“How Much Water Should I Drink?”

14755025_sHow much water should I drink?”

This is a question that we get asked a lot in the clinic. A simple rule of thumb is about half your body weight in ounces. It’s safe to say that most people probably aren’t drinking that much, and almost no one is drinking too much.

Okay. But how do I actually do it?”
This might be the more important question. How do you make the change? Here are a few tips:

  • Eat more vegetables. They’ve got water built in.
  • Make your total consumption visible. Fill a large bottle or pitcher with your daily goal amount, and try to finish it all before the day is over. Something that holds 2 litres is a good place to start.
  • Tie water to another habit. Making your morning coffee? Drink a glass of water. Having a glass of wine? Drink a glass of water. Taking a bathroom break? Drink a glass of water.
  • Replace another beverage with water. Drink water instead of pop, alcohol, tea, coffee, juice or milk.

What We’re Having for Lunch

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Here’s the latest fare from the StoneTree lunchroom. Hope you find some inspiration!

Kendra: 

  • Broccoli, asparagus and quinoa over organic mixed greens, with Ontario strawberries and blueberries.
  • BBQ Haddock.
  • (Gluten free, dairy free, paleo, vegetarian)

Shelby:

  • Spinach, arugula and mixed lettuce (grown by Shelby herself at the community garden).  Lamb’s quarters, cucumber, red pepper, sunflower seeds, avocado.
  • Topped with NewFarm GOLD salad dressing (sold at Currie’s Market & 100 Mile Store).
  • Gluten free, dairy free, vegan

Tara:

  • 3 bean curry with cauliflower (Mixed dried beans cooked in crock pot with 1 half cauliflower diced, 1 box organic veggie stock, 2 heaping tablespoons Patak’s Madras curry paste and sautéed onion, garlic and carrot).
  • Served over organic spinach and topped with half diced avocado.
  • Gluten free, dairy free, vegan.

4 Tips for Successful Diet Changes

10892081_sOur last post on healthy eating struck a chord. Our two simple rules for making food choices was one of the most popular blog posts ever on our site.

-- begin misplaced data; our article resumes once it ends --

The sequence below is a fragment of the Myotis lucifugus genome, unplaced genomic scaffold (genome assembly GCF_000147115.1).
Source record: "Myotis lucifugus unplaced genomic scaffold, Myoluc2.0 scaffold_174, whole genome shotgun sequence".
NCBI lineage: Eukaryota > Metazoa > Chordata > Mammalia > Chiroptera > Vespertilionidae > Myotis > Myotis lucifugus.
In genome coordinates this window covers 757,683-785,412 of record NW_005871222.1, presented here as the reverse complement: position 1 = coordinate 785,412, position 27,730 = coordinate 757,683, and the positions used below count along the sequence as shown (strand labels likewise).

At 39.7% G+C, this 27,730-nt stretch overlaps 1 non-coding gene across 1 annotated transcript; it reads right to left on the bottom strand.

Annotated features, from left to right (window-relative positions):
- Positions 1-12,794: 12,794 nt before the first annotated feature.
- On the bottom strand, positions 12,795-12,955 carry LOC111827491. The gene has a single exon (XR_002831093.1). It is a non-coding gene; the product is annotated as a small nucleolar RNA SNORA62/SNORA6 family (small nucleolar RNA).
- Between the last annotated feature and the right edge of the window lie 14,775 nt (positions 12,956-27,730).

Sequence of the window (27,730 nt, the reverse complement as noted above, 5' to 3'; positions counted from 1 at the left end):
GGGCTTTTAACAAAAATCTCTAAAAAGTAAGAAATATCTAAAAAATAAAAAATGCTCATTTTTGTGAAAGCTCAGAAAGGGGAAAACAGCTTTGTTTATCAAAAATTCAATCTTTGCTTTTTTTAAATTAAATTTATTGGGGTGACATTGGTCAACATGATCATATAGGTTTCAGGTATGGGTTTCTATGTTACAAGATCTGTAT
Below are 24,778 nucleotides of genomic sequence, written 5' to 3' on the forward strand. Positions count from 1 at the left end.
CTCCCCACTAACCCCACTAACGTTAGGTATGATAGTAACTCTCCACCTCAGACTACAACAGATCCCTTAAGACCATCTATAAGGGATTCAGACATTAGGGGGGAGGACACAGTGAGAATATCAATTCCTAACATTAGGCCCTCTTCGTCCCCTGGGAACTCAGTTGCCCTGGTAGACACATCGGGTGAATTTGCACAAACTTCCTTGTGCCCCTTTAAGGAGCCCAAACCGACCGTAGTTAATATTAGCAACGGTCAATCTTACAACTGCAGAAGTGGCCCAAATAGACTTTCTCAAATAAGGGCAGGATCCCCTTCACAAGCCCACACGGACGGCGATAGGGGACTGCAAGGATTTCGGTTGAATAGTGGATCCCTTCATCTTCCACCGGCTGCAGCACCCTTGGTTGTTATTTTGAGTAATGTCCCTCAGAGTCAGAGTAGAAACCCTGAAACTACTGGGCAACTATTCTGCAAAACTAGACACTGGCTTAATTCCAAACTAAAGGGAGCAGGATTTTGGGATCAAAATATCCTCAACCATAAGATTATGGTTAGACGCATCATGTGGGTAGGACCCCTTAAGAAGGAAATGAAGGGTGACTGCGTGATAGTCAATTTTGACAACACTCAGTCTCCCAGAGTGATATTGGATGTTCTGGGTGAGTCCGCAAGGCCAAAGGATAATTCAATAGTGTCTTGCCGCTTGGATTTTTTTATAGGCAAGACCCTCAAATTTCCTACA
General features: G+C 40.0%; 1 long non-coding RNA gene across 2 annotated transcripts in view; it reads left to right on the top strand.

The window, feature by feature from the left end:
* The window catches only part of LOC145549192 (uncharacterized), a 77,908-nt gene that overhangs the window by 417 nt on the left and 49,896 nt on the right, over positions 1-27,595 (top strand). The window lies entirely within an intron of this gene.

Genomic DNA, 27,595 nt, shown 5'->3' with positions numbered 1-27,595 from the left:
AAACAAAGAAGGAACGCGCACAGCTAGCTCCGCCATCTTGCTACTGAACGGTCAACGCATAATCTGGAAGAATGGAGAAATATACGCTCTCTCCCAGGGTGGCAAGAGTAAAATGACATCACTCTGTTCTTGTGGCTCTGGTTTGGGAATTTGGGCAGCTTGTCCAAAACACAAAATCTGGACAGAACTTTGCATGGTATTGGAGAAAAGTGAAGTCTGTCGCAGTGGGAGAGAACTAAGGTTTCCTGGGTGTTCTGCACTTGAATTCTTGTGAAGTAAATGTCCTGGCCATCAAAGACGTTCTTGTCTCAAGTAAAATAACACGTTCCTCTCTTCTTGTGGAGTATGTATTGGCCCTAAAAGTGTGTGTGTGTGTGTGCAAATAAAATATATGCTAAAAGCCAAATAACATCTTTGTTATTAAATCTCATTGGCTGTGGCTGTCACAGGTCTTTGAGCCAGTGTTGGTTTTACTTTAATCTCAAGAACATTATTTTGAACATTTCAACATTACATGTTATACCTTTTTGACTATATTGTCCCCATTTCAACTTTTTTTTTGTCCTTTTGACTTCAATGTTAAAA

As simple as deciding what the best thing to eat may be, though, it’s still only part of the picture. When it comes to actually choosing to buy, prepare, and eat those foods, it can be a job more easily said than done. Knowing how to change what we eat, it turns out, is a lot harder than simply knowing what to eat.

Diet change is hard. Incredibly hard, in fact. But remember that many, many people do it successfully. Here are our suggestions for making change that is both realistic and sustainable.

1. Work on One Habit at a Time
You can only make so much change in so many places at once. If you’re planning to quit smoking, join a gym, eat better, learn to paint and show up for work early every day starting tomorrow, then let’s save you the trouble right now. It’s not going to work out. If you want to change how you eat, then you might find more success by focusing on just that. Multi-tasking works no better for changing habits than it does for work, parenting or sex. Stop fooling yourself. Pick one thing and get it right.

2. Start With One Meal
You don’t need to change your entire diet today–you can start with one part. Pick a meal (we think lunch is a great choice) and work on shifting just that one. Breakfast and dinner can follow when you’ve got some success, some skills, and some momentum. This isn’t a hunger strike.

3. Focus on Adding, Not Subtracting
Trying not to eat things is really hard. Yes, there are things you almost certainly need to eat a hell of a lot less of. But you may improve your odds of doing that by displacing them with healthier choices, as opposed to just trying to resist eating. Focus more on pursuing vegetable, for example, and less on avoiding sugar. Sure, you probably need to eat fewer simple carbs, but at some point, you’re going to have to learn to eat vegetables. You might as well get started.

4. Make Sustainable Change
This is about the long term. You need to think in terms of making small, sustainable adjustments to your diet that you can maintain forever. For. Eh. Ver. It’s not a diet. It’s changing how you eat. “I’ll never eat another piece of chocolate cake,” is not only not sustainable, it’s also no fun. Extreme diets don’t make you live forever. They just make it feel that way.

What these strategies are designed to do is focus on small, sustainable changes that give you small wins, build momentum, and avoid the all-or-nothing thinking that leads to giving up completely. Think small, slow and sustainable!

IV Therapy for Athletic Performance

967272_sAs IV therapy becomes increasingly recognized as a tool for everything from digestive conditions and migraines to cancer care and heart disease, the evidence is emerging that it has potential for athletes, too.

A great article in the Star this week gave support for IV therapy as an athletic performance booster–something we’ve definitely noticed here in the clinic. When you consider what’s in a typical solution, it’s really no surprise.

“A basic IV vitamin bag contains magnesium and amino acids for muscle recovery; carbohydrates to replenish glycogen stores; zinc for testosterone function; selenium for thyroid function; vitamin C for the immune system; and of course the B complex, renowned as nature’s energy booster.”

The IV mix is customized for each athlete depending on their training and cortisol levels, but the benefits tend to be pretty consistent across the board, including:

  • Increased energy level
  • Faster recovery time
  • Increased training capacity
  • Less pre- and post-race illness

>>Athletes are turning to intravenous vitamin therapies in attempt to boost performance